Welcome to the website of Shelter NSW, the state’s peak advocate for housing justice. Shelter unites the voices of low-income tenants and non-profit organisations working on their behalf.
We conduct research and education on housing issues, and advocate to government to make the housing system work better for those on low incomes.
We are a not-for-profit, non-government organisation and are not aligned to any political party or commercial organisation.
Become a member to support our work towards a fair and just housing system: to apply to be a member or subscriber, download our membership/subscription form.
We do not provide emergency accommodation or other housing: if you need housing assistance, please see our 'Need help?' list of agencies.
The Legislative Assembly Public Accounts Committee is conducting an inquiry into tenancy management in social housing. The terms of reference include cost effectiveness compared to the private sector or community housing, as well as support services accessed through social housing. Submissions closed earlier this month and have now been posted on the Parliamentary web-site. Here is the link to Shelter's submission.
This Shelter Brief No 56, Issues for tenants in public housing renewal projects: literature search findings, examines the Australian literature on issues faced by tenants in public housing estate renewal programs. It uses publicly available information from approximately the past 10 years to identify the key issues for tenants and how renewal projects respond to these issues.
It examines two sorts of projects, “community renewal” which focuses on social interventions and “urban renewal” which focuses on physical redevelopment of a community. The main focus of the project is on urban renewal, but there is often considerable overlap between the two approaches. The second part of the report examines the context and background to urban renewal in New South Wales and Australia.
Shelter NSW is excited to announce a new community education product - a lecture series on Urban Issues. Urban issues and planning have become increasingly important in shaping our housing system – for better or worse.
The series is aimed at both policy makers and non-profit housing advocates – and anyone wanting to understand planning and urban issues and how to influence them. It will explore how urnab geography affects equity, how the planning system works, how urban planning affects affordable housing, and how citizens can influence planning decisions.
The lecture series will build on the model of our successful, ‘Housing economics for non-economists’ lectures which we have run in March over the past five years. This Urban Issues series will involve 4 separate lectures on 4 consecutive Monday afternoons in October and early November. Each session will consist of a one-hour lecture by a prominent expert on the topic, followed by questions and discussion.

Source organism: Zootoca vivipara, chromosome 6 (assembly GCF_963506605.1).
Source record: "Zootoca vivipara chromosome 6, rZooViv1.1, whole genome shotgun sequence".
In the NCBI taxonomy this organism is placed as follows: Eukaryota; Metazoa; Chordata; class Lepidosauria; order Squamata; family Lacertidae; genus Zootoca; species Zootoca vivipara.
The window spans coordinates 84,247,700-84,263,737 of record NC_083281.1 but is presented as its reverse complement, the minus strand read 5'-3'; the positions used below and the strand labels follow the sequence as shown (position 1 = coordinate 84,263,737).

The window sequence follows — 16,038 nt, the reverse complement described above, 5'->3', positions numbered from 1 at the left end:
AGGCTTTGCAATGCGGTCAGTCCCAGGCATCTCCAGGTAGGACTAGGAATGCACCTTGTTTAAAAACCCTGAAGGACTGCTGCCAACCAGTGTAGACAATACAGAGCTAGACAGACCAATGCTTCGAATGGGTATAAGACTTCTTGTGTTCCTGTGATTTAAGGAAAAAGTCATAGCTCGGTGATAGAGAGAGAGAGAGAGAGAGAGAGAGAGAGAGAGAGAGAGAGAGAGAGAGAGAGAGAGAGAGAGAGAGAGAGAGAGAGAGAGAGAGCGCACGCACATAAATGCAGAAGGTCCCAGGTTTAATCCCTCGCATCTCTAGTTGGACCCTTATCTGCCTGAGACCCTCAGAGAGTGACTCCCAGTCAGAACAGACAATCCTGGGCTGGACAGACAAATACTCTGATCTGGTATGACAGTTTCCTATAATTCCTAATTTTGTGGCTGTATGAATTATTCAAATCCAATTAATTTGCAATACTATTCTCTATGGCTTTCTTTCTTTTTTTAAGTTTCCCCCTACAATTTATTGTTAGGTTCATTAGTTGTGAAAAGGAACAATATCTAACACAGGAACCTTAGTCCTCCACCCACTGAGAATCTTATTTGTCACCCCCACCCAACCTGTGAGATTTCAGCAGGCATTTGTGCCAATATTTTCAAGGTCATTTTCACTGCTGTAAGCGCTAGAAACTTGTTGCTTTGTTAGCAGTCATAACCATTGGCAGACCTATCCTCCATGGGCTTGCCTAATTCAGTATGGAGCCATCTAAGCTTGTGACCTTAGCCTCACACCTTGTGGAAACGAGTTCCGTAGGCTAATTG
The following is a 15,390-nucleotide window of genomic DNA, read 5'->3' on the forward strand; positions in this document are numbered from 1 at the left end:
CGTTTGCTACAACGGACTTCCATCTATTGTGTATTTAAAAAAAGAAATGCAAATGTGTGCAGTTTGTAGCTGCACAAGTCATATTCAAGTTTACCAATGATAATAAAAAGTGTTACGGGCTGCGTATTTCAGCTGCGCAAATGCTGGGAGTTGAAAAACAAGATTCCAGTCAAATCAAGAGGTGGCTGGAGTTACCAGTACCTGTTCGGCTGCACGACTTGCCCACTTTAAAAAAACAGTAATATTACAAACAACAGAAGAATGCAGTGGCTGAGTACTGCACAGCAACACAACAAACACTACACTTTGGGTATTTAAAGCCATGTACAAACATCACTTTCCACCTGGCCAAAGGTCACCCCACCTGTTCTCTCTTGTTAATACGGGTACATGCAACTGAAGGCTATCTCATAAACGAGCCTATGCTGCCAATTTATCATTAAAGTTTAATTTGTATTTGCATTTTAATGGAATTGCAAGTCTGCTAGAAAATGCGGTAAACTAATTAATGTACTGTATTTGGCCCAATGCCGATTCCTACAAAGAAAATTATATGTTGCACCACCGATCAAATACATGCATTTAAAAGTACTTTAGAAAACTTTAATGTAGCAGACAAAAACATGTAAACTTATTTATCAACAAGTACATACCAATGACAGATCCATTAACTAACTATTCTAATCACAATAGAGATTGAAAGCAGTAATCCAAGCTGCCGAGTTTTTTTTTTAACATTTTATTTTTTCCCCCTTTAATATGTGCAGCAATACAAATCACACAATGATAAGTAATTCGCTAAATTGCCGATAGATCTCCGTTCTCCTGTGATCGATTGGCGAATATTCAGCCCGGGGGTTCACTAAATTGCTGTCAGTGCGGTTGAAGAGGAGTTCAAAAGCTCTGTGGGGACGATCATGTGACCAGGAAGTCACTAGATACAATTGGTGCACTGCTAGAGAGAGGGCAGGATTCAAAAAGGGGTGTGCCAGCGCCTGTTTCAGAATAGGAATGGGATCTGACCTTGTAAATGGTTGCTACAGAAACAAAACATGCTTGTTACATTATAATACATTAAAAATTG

This Shelter Update give a detailed account of the key housing-related aspects of the 2014-15 State Budget. It covers both revenue and expenditure. It notes that the budget placed a strong emphasis on housing supply, especially on measures that promote the construction industry, and an upbeat assessment of the resilience of the housing market, but little emphasis on nonmarket housing and social housing in particular.
This latest Shelter brief No. 55 by Carrie Hamilton, explores the potential role of forms of social impact investment, new philanthropy and social enterprises in supporting housing supply or housing & homelessness services.
Carrie gave a briefing on the the main findings from the paper on Monday July 28,. The presentation is available here.
June issue of Around the House available
The latest issue of our newsletter Around the House No. 97 is now available. It includes a word from our new Minister, Gabrielle Upton, coverage of the State and the Federal budgets and what they mean for housing, articles from presenters at our recent conference on the private rental market, and an overview of the surveys of tenants in the rental market released at the conference - and more
Shelter has released three new fact sheets to provide information on some of the main concepts and terms in urban policy today:
In its media release on June's State Budget, Shelter says that NSW governments cannot continue to ignore the challenges in supply of affordable rental housing. "Social housing needs a Boost so that we don’t go backwards and so we do go forward". It also says that the Budget failed to address the recommendations of the Auditor's report on public housing.
Conference presentations now available